Huiying Ng

Dates: 13-20 June 2018



What I’m doing

Using the geospatial map as a point of departure, I’ll be planning and making a database and map of edible plants on the island that can reflect as many categories of functionality as possible for DINACON participants.

I’ll be doing some walks around the island with people, exploring digital map interfaces but also working with paper-based maps. In my free time I’ll be working on a soil testing kit!

I need your help for the edible plant map! I want to know:

  • What will people do or want to do with local plants?
  • What will people use them for (or be used by plants for?)
  • Are there specific things you are looking out for in the plant varieties on the island? In ways related to your project, or even just for food/medicine?
  • What sort of natural remedies would you be interested in trying? (I am not a trained physician, this is just for fun.)
  • Are you looking for a certain kind of ecological habitat?


Some ideas I’m having about functions and categories for this map. Get in touch if you wanna work on something together!


e.g. of functions:

– food

– structures based on the material, durability, tensile strength of the plant etc

– structures based on the lifespan of the plant

– shelter for animals

– for soil: nitrogen-fixing properties, long roots aerating soil


e.g. of categories:

– ecological function it contributes to island’s flora: structure (for height, tall plants), bush, water catchment area…

– Temporality: plant’s growth rate

– Function for DINACON participants: e.g. food, ecology, structure

– Input needs by humans or animals e.g. reproduction through seed dispersal, reproduction through planting



Huiying explores links between urban agriculture, new imaginations of urban life and socio-technical transitions, and community resilience. She is completing a thesis on agroecological learning assemblages  in Southeast Asia at the Department of Geography, National University of Singapore. She is a founding member of the Foodscape Collective, a citizen research collective in Singapore that aims to expand a knowing of foodscapes by reading and walking them differently, and a part of TANAH. She has presented a mixture of individual and collective work on commons and food in the Netherlands, Canada, and the Substation and NTU Centre for Contemporary Art in Singapore. She shares her work here.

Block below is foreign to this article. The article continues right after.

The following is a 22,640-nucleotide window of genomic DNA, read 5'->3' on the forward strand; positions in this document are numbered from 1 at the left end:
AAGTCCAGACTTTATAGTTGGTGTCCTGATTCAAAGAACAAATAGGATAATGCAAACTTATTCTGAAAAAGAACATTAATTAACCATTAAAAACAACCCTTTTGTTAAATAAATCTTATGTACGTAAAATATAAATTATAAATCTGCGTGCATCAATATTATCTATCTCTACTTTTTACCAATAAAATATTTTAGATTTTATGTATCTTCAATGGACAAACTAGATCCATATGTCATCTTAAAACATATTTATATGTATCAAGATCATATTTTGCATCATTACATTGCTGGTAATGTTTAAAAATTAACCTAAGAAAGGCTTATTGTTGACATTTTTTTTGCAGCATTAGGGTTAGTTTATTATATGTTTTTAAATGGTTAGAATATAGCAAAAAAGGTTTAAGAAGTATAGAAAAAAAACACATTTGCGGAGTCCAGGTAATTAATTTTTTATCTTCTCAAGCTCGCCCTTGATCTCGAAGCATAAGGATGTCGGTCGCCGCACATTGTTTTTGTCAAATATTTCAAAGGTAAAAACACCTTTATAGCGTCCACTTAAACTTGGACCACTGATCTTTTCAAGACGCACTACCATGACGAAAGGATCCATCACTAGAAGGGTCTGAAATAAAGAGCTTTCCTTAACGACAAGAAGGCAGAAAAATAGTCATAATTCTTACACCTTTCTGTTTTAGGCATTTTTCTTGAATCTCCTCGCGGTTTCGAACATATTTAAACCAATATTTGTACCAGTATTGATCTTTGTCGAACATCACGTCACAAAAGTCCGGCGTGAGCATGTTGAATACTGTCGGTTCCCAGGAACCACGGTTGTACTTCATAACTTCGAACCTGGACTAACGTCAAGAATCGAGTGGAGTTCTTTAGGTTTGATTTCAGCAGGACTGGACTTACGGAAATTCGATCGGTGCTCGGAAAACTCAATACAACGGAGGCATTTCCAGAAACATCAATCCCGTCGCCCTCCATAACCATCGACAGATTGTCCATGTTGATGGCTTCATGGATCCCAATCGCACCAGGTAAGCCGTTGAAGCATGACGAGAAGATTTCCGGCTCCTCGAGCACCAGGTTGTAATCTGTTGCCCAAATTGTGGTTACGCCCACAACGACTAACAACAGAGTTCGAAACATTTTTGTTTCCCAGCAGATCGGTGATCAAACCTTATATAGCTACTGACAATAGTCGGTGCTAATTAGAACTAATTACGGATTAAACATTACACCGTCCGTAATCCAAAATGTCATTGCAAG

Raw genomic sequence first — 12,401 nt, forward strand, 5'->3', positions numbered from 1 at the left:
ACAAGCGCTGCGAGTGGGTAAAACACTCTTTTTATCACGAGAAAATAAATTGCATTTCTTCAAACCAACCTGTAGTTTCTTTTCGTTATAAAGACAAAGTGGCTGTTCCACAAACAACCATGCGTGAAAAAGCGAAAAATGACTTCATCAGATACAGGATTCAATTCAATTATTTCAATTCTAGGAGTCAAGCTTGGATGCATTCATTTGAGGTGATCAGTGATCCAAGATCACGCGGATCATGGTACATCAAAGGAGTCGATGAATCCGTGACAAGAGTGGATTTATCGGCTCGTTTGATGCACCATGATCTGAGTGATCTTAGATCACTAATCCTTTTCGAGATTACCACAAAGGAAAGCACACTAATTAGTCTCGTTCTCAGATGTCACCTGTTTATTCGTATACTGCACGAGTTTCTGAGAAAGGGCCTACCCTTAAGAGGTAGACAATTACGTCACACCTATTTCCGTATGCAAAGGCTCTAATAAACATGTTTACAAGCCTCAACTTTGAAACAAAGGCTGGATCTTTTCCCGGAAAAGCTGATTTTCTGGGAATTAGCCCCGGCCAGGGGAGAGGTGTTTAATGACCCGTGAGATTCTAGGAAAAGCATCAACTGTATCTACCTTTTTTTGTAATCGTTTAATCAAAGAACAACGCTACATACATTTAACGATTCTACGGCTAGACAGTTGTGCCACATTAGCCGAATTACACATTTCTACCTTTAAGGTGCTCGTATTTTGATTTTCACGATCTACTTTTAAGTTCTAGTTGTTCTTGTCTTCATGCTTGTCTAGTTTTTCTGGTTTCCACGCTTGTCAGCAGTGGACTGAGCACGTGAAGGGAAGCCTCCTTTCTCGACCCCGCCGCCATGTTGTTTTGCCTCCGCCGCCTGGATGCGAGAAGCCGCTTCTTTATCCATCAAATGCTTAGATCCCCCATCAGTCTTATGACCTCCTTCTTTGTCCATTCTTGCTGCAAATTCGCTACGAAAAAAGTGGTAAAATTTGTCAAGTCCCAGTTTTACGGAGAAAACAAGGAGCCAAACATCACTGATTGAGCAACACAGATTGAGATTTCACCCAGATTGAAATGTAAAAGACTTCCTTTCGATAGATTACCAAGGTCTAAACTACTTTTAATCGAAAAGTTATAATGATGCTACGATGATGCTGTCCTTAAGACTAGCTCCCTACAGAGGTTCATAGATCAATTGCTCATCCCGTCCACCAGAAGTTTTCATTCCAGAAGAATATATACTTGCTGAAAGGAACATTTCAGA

Raune Frankjær

[01/7 – 07/7]

I will spin some webs and lace up some tree(s). The webs will be connected to trees with bio-sensors and emit acoustic signals mediating the plants inner state, blending with the local soundscape…well, so the theory…

Hopefully it will sing  ….

Bio: Currently I am a Phd student at Aarhus University in Denmark, combining craft and digital tech to engender sympoietic experiences and new relationships between us humans and all the others with whom we share the planet. I have a M.A in Intermedia Design from Germany, a Diploma in Photography from South Africa, and a few years training in Architecture. I am also an self-taught artisan and maker.

more about me here:


Sjef van Gaalen

Dates: 22 June – 02 July. Research & Designer. Futures & Fiction, Collage & Camouflage. Attending Dinacon as part of the Random Forests project (, investigating the emerging field of environmental machine learning through fieldwork and critical reflecton.

Working on an iteration of our workshop investigating Autonomous Agents for Regenerative Ecologies, building on earlier sessions during fieldwork on the Dutch island of Terschelling, and at the Border Sessions festival in The Hague (June 13th if you’re interested!)